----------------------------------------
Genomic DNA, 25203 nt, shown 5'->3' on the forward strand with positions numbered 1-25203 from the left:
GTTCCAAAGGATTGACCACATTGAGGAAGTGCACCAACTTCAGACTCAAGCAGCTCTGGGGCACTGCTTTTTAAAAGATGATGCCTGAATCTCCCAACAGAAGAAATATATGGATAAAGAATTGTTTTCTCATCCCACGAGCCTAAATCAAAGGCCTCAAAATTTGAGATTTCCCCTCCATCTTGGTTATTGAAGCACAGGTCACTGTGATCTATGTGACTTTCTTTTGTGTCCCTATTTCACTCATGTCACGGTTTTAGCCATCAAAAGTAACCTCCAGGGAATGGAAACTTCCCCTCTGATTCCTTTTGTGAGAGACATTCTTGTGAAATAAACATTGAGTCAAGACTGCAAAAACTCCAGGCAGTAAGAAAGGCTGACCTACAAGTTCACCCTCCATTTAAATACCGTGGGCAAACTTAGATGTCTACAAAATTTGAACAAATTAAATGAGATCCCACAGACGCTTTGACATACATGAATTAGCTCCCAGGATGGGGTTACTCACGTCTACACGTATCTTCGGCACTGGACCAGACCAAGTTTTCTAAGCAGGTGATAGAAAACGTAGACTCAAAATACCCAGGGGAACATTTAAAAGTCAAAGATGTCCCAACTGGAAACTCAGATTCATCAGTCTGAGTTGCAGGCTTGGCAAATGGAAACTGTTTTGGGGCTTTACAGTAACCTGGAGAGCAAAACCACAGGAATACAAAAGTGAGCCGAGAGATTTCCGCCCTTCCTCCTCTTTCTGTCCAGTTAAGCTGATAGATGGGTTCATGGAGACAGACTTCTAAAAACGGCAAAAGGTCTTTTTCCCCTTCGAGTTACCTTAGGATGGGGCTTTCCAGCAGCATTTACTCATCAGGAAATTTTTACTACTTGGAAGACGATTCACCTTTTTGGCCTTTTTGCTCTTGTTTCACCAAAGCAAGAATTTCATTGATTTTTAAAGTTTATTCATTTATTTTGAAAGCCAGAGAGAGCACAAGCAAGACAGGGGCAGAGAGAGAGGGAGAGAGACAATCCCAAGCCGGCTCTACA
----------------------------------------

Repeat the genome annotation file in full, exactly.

Genomic DNA, 25203 nt, shown 5'->3' on the forward strand with positions numbered 1-25203 from the left:
GTTCCAAAGGATTGACCACATTGAGGAAGTGCACCAACTTCAGACTCAAGCAGCTCTGGGGCACTGCTTTTTAAAAGATGATGCCTGAATCTCCCAACAGAAGAAATATATGGATAAAGAATTGTTTTCTCATCCCACGAGCCTAAATCAAAGGCCTCAAAATTTGAGATTTCCCCTCCATCTTGGTTATTGAAGCACAGGTCACTGTGATCTATGTGACTTTCTTTTGTGTCCCTATTTCACTCATGTCACGGTTTTAGCCATCAAAAGTAACCTCCAGGGAATGGAAACTTCCCCTCTGATTCCTTTTGTGAGAGACATTCTTGTGAAATAAACATTGAGTCAAGACTGCAAAAACTCCAGGCAGTAAGAAAGGCTGACCTACAAGTTCACCCTCCATTTAAATACCGTGGGCAAACTTAGATGTCTACAAAATTTGAACAAATTAAATGAGATCCCACAGACGCTTTGACATACATGAATTAGCTCCCAGGATGGGGTTACTCACGTCTACACGTATCTTCGGCACTGGACCAGACCAAGTTTTCTAAGCAGGTGATAGAAAACGTAGACTCAAAATACCCAGGGGAACATTTAAAAGTCAAAGATGTCCCAACTGGAAACTCAGATTCATCAGTCTGAGTTGCAGGCTTGGCAAATGGAAACTGTTTTGGGGCTTTACAGTAACCTGGAGAGCAAAACCACAGGAATACAAAAGTGAGCCGAGAGATTTCCGCCCTTCCTCCTCTTTCTGTCCAGTTAAGCTGATAGATGGGTTCATGGAGACAGACTTCTAAAAACGGCAAAAGGTCTTTTTCCCCTTCGAGTTACCTTAGGATGGGGCTTTCCAGCAGCATTTACTCATCAGGAAATTTTTACTACTTGGAAGACGATTCACCTTTTTGGCCTTTTTGCTCTTGTTTCACCAAAGCAAGAATTTCATTGATTTTTAAAGTTTATTCATTTATTTTGAAAGCCAGAGAGAGCACAAGCAAGACAGGGGCAGAGAGAGAGGGAGAGAGACAATCCCAAGCCGGCTCTACA